There’s always one moment when a factoid emerges that endears me to a critter in some silly, but permanent way, propelling me forward on a quest to know more. Discovering otters juggle rocks fueled an ongoing obsession. Learning octopuses are notorious escape artists came with a permanent membership in the cephalopod fan club. An albatross’s roundtrip thousand-plus mile flights to feed their babies, made me a student of seabirds.
When a mamma sea turtle works her way up a beach to lay her eggs, her fins leave this wonderful squiggly pattern in the sand. It’s a straight line from the salty sea to a future where hundreds of little squirming baby sea turtles hatch and return to the ocean about 60 days after mom’s labor is done.
The fact that this squiggly pattern can be recreated with a simple series of repetitive twists and turns in some super-soft yarn is, perhaps, the ultimate bonus for science-loving knitting nerd such as myself. But, before casting on, let’s talk turtle.
There are seven species of sea turtles in our world ocean; six of them can be found in U.S. waters (green, hawksbill, Kemp’s ridley, leatherback, loggerhead, and olive ridley).
All six species are listed as threatened or endangered under the Endangered Species Act. According to US Fish and Wildlife, a species is listed as endangered if it is at risk of extinction, and it is listed as threatened if it is likely to become endangered.
Like many marine mammals and seabirds, sea turtles are at risk from ship strikes, entanglement, plastic pollution, and climate change.
These air-breathing reptiles have roamed the Earth for over 150 million years. Some species, such as leatherback sea turtles, weigh anywhere from 500 to 2000 pounds and can dive up to 4000 feet deep. Leatherbacks have been known to migrate thousands of miles for jellyfish, their preferred prey, but nibbling on squid, sea urchins, and floating seaweed will serve as a tasty meal too.
We haven’t always known much about their lives because we can only observe what we see on land. As technologies like satellite trackers and accelerometers get smaller and more cost effective, scientists are on a path to learn much more about the mammals and seabirds who spend much of their time out in and over the open ocean waters. In 2016, researchers at Woods Hole Oceanographic Institute (WHOI) used specially engineered cameras to capture rare images and oceanographic data of leatherback sea turtles in the wild. This information will help scientists learn what the critters are eating, where they travel, and what hazards they encounter along the way.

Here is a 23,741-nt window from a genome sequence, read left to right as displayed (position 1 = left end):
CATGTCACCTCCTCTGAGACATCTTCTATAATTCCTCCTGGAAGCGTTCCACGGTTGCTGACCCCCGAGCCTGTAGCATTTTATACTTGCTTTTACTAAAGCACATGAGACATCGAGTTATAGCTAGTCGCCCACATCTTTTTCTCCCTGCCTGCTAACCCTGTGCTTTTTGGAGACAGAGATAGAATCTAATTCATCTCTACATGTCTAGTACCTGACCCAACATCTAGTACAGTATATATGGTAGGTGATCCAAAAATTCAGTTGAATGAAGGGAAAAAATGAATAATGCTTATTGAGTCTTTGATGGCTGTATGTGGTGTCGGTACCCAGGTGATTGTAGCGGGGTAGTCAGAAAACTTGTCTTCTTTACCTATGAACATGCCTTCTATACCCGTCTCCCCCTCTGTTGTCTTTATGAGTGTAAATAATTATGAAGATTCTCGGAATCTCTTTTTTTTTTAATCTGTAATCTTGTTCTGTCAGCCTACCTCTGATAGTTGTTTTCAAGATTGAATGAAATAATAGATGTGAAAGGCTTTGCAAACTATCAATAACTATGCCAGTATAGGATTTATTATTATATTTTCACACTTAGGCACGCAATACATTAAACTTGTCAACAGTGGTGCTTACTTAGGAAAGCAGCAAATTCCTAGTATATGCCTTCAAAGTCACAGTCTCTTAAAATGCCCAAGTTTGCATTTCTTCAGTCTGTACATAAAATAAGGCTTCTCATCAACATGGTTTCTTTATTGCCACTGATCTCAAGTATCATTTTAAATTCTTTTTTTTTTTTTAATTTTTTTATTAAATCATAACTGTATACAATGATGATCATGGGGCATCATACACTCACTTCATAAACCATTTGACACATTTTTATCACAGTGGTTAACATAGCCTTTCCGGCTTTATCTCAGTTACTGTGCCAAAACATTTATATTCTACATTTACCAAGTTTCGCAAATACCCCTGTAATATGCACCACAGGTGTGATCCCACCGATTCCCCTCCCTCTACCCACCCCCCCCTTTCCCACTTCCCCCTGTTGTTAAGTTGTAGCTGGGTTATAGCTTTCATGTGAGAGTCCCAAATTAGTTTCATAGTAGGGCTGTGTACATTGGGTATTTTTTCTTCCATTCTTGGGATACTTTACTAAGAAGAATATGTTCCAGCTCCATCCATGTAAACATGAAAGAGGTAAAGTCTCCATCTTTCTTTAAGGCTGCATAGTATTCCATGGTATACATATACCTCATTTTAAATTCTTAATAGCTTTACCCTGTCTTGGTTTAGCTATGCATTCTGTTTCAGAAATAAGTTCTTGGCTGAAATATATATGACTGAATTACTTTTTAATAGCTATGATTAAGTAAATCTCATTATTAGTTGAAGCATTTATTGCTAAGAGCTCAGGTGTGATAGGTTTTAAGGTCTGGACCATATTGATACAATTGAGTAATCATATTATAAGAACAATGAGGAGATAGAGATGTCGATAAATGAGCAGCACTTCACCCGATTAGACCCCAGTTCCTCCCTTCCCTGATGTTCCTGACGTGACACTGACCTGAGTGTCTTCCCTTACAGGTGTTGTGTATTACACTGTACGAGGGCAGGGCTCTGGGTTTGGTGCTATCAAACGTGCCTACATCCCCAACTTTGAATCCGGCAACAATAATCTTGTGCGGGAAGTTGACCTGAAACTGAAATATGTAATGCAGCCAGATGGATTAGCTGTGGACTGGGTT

You can learn more about sea turtles by visiting NOAA Marine Life Education Resource Collection, Archie Carr National Wildlife Refuge or the Marine Turtle Research Group at University of Central Florida.
If you’re interested in casting on and knitting some sea turtles, I really enjoyed Heather Anderson’s designs. I made her shawl and then modified the pattern to make a baby blanket for a dear friend and a scarf for my mom. She generously offered a coupon to our readers for her Turtle’s Journey Scarf, which you can find here; use PROTEUSTURTLE promo code on Ravelry (a well-known knitting site) and download the pattern for free. The coupon is valid through January 31, 2019.
Jenny Woodman is a writer and educator; she knits a lot. Follow her on Twitter @JennyWoodman
Heather Anderson is an avid knitter who lives not too far from the ocean in New Hampshire. She teaches knitting classes and designs knitting patterns that keep her learning new things all of the time; you can view her pattern collections here.
This post was updated Dec 7.
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